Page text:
BBC licence fee 'no longer fit for purpose' says expert
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Households across the nation are being urged to avoid using the services of the corporation between Christmas and New Year in protest at the quality of content on offer. Campaigners say the licence fee model means for too long the broadcaster has been allowed to rely on getting funding regardless of what it puts on air.
They believe a plunge in viewing figures over the festive period would send a message to corporation bosses that Britons will not be taken for granted.
Rebecca Ryan, campaign director, at the pressure group Defund the BBC told Express.co.uk: “It would be really, really disruptive to the BBC if there was a short sort of ‘circuit break’ of the BBC over the Christmas period.
“Given they don’t even have enough respect for the people that fund them to provide original content at this time, it would be very effective.”
The BBC received an onslaught of criticism earlier this month when it was revealed its lineup for Christmas Day was identical to 2020.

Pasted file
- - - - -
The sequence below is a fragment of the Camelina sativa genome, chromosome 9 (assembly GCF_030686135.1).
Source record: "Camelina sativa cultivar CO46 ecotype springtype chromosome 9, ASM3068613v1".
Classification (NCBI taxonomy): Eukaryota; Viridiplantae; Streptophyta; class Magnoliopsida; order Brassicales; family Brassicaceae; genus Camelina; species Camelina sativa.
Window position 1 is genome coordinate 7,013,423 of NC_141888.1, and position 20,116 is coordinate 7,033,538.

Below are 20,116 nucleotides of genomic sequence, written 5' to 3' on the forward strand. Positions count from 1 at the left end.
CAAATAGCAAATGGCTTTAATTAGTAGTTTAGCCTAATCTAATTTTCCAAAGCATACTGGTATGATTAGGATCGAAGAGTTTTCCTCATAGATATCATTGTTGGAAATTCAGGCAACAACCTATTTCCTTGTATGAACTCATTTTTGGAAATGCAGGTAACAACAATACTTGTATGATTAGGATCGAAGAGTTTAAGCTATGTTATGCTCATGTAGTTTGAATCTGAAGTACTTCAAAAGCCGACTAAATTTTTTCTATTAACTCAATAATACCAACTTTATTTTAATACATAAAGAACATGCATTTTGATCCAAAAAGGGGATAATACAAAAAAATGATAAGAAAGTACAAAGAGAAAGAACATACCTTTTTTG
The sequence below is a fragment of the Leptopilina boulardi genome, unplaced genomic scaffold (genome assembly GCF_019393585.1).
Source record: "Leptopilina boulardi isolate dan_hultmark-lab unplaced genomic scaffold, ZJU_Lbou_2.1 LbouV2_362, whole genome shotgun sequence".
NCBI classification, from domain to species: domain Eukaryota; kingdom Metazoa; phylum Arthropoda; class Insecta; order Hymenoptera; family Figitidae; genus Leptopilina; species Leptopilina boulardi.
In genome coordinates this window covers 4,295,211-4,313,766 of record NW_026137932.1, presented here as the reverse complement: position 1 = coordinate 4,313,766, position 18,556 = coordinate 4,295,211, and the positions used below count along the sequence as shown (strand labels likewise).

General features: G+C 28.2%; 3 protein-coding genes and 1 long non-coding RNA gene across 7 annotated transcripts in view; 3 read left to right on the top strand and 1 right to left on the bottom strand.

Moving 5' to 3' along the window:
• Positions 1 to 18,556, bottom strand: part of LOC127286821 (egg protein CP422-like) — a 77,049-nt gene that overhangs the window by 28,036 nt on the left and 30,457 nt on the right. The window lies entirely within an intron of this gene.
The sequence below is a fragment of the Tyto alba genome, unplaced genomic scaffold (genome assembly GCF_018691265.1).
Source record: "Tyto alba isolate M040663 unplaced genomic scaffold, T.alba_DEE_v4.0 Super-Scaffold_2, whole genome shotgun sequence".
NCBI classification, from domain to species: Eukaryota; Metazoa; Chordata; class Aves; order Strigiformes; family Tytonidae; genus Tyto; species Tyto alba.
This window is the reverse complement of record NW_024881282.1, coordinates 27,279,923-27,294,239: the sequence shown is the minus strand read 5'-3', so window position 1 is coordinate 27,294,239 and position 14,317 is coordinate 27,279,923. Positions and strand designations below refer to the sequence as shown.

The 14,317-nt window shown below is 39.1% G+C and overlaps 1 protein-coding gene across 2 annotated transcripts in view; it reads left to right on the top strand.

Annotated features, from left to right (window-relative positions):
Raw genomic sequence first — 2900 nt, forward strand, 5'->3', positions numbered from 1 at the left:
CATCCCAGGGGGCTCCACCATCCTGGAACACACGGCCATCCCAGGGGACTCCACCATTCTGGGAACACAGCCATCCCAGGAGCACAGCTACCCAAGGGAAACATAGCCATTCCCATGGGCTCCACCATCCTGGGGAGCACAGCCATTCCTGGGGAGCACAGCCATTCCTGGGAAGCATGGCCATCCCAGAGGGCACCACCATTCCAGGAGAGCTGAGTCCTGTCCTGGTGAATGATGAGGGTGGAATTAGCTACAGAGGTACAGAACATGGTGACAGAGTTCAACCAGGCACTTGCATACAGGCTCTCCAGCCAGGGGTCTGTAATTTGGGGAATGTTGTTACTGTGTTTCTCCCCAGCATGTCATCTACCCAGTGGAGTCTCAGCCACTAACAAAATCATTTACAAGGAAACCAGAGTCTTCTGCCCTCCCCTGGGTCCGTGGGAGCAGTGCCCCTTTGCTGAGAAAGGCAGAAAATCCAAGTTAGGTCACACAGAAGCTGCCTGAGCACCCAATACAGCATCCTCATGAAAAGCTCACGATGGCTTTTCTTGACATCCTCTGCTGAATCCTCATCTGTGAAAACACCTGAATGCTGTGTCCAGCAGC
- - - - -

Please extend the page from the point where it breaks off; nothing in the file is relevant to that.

Shows including Strictly Come Dancing, Mrs Brown’s Boys and Call the Midwife will all air tomorrow even – and will even be on in the same order as last year.
While the content will all be new, over the rest of the festive period the BBC is showing a large number of repeats.
Between December 18 and December 31, nearly a third of all programmes on BBC One are repeats.
Three-quarters of BBC Two’s lineup are shows which have been aired before.
Ms Ryan added: “People should switch to on-demand for Christmas.
“They will do the job of causing some major disruption.
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“We’re also confident a large percentage of those who do it will realise they don’t need live TV at all.”
Britons using the BBC must pay £160 a year for its services.
The licence fee must be paid by all those accessing linear TVs.
Campaigners such as Defund the BBC are calling for a change to force the broadcaster to compete in the free market alongside providers such as Netflix and Amazon Prime.
They say the change would lead to a better quality of programming on the broadcaster.
It would also mean no one is forced to pay for a service they do not use.
Defending the festive lineup, a BBC source said: “BBC One’s Christmas Day lineup proved a winning formula last year with Call the Midwife, Blankety Blank, Strictly and The Wheel taking the top four spots.
“We know viewers look forward to brand new specials of their favourite shows, and then spending Boxing Day onwards indulging in new dramas or streaming boxsets on iPlayer.”
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